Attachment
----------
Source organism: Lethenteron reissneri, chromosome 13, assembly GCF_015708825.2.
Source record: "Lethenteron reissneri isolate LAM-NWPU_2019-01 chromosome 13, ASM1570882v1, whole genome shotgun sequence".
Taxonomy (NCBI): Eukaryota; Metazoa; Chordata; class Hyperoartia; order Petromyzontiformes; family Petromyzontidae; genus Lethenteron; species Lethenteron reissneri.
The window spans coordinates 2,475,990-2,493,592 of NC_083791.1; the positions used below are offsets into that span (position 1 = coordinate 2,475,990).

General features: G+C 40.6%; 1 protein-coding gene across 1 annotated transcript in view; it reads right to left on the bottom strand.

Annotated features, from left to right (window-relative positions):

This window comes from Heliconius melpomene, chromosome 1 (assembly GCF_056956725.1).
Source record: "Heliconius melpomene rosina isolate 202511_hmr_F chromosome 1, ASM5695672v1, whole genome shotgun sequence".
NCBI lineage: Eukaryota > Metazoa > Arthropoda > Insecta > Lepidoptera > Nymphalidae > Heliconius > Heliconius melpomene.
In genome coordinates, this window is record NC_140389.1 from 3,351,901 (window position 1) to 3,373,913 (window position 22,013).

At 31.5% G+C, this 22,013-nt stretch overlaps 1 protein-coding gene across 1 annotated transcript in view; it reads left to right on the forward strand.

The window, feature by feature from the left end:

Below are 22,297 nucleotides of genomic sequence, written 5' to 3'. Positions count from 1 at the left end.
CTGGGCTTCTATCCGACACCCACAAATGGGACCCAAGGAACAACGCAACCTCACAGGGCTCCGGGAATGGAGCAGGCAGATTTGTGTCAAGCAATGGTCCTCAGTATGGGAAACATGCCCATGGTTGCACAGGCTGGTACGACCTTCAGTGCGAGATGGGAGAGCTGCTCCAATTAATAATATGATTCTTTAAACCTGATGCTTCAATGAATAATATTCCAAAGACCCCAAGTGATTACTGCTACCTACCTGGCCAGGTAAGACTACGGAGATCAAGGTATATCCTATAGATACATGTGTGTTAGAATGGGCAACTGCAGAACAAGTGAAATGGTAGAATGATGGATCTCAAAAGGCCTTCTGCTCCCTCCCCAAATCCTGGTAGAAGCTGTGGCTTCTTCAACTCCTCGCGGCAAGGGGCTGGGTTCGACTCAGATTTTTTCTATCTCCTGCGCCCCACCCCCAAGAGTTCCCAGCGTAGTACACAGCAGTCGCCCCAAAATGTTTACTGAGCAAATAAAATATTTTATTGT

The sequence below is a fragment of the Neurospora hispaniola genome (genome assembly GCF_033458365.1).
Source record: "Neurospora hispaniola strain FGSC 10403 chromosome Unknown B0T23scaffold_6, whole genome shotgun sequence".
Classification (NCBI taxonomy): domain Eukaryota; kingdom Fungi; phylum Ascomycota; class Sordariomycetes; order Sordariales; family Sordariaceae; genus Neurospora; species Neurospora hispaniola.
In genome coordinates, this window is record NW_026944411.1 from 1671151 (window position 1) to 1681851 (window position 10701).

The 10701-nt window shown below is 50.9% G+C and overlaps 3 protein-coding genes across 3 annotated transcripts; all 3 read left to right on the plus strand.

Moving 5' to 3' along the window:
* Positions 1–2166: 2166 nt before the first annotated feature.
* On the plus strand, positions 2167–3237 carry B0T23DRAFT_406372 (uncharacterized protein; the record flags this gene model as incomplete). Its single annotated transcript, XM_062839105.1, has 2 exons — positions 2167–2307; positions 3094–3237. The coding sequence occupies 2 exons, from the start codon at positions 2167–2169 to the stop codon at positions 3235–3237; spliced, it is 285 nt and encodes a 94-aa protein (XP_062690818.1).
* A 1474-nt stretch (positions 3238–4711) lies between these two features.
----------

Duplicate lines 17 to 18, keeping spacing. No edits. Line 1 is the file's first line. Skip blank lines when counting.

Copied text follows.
Classification (NCBI taxonomy): domain Eukaryota; kingdom Fungi; phylum Ascomycota; class Sordariomycetes; order Sordariales; family Sordariaceae; genus Neurospora; species Neurospora hispaniola.
In genome coordinates, this window is record NW_026944411.1 from 1671151 (window position 1) to 1681851 (window position 10701).